In the final year of his five-year contract, the 57-year old is set to make $2.5 million.

RELATED: HOWIE KENDRICK RETURNING TO NATIONALS

Since joining the organization, Rizzo has turned the team into a legit World Series contender. They've won four division titles in the last six years under his guidance, but have been unable to get over the NL Division series hump. And even though that's a glaring red mark on his resume, Rizzo knows the success he's brought to the organization. 

When you look at what we accomplished,’’ Mike Rizzo said in a recent interview, “it’s really unsung and underappreciated. I’m so proud of what we’ve accomplished here. I like it here. I love the city. I love the team I put together. I like being a GM in the NL East. And I want to stay here. I just think I deserve to be treated like some of the best GMs in the game are, too.

Rizzo is talking about GM's like Cubs' Theo Epstein and Yankees' Brian Cashman, who've received big paydays over the last year.

I know we haven’t won the World Series, but I get tired of hearing how we can’t win the big one, or we can’t get out of the first round. We haven’t had that many chances.

Does Rizzo deserve an extension? The Sports Junkies think he does, but with GM's like the ones above cashing out, they can also see him wanting to test the open market.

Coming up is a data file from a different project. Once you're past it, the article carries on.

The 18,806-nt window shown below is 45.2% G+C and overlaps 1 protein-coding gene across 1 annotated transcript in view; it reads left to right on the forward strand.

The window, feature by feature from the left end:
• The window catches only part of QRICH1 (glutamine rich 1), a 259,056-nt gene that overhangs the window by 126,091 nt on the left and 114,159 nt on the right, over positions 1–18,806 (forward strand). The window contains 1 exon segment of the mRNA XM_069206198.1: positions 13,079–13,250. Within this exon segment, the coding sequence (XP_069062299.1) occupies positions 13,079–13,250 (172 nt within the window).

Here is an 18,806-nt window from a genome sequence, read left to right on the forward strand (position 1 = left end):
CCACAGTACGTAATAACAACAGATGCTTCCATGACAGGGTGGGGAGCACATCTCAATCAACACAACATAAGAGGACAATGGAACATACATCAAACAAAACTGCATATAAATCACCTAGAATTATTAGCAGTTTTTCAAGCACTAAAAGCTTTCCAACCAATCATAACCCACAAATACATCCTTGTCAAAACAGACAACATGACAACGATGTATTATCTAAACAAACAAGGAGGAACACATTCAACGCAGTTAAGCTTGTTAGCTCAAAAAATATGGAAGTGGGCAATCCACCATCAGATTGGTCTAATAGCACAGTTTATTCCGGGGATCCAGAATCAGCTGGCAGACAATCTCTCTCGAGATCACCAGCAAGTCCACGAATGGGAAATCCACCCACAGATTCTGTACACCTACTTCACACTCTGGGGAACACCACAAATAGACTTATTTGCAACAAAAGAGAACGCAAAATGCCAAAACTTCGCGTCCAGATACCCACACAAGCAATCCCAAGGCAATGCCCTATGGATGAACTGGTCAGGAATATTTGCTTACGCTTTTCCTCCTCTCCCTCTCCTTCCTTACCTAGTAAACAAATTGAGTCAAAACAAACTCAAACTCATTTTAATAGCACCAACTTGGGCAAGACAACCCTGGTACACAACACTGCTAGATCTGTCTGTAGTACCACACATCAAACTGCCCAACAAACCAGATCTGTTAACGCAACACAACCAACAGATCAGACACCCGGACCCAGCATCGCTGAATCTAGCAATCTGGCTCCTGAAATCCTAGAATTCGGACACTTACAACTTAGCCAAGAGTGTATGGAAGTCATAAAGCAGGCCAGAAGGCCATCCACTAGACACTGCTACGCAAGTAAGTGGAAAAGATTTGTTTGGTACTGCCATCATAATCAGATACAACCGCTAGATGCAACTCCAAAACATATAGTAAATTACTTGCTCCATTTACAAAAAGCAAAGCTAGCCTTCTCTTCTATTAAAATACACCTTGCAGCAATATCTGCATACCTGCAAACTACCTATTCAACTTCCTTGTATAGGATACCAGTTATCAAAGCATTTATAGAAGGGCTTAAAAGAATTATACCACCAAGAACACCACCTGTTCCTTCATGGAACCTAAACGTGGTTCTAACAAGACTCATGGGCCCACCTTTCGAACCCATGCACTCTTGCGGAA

"Why wouldn't they?", said Jason Bishop, noting his track record.

"There's a sense he wants to test the market," said Eric Bickel. That's the vibe I'm getting from him."

Rizzo is a weekly guest on the Junkies and has said that the organization will figure it out. However, the 2018 season may be the last time for a long time the Nats have a real shot at making a run before they lose some of their stars to other teams. If Rizzo does take that into consideration and decides to go elsewhere, the Junkies don't see him having any issues finding employment.

"If there was a time to roll, it would be after this season when you get your last run with this group," said Eric Bickel. And then If they don't pay you what you think you deserve, he'll be snatched up in 22 seconds."

RELATED: BEST OF NATS' RACING PRESIDENT TRYOUTS

If they do decide to sign him to an extension, will it be a long, drawn-out ordeal? The Junkies disagree on that one. 

"He is too valuable, Jason Bishop said. He's too valuable. You gotta ink him to a deal sometime during the season."

Luckily for D.C. sports fans, long, drawn-out extension talks aren't foreign to them.

To see their full discussion, click the media player above. 

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Nationals re-sign Howie Kendrick for two-years

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Nationals re-sign Howie Kendrick for two-years

WASHINGTON  -- The Nationals have agreed to a $7 million, two-year contract with outfielder Howie Kendrick, a deal subject to a successful physical.

Agent Pat Murphy confirmed the deal to The Associated Press on Monday. USA Today was first to report the deal.

Kendrick, 34, hit .293 with seven home runs and RBIs in 52 games with Washington after he was acquired from Philadelphia. The versatile right-handed hitter got just three plate appearances off the bench in the playoffs.

In 12 major league seasons with the Los Angeles Angels, Dodgers, Phillies and Nationals, Kendrick is a .291 hitter with a .755 OPS. He's now primarily an outfielder for Washington after playing left field, second base, first base and other positions throughout his career.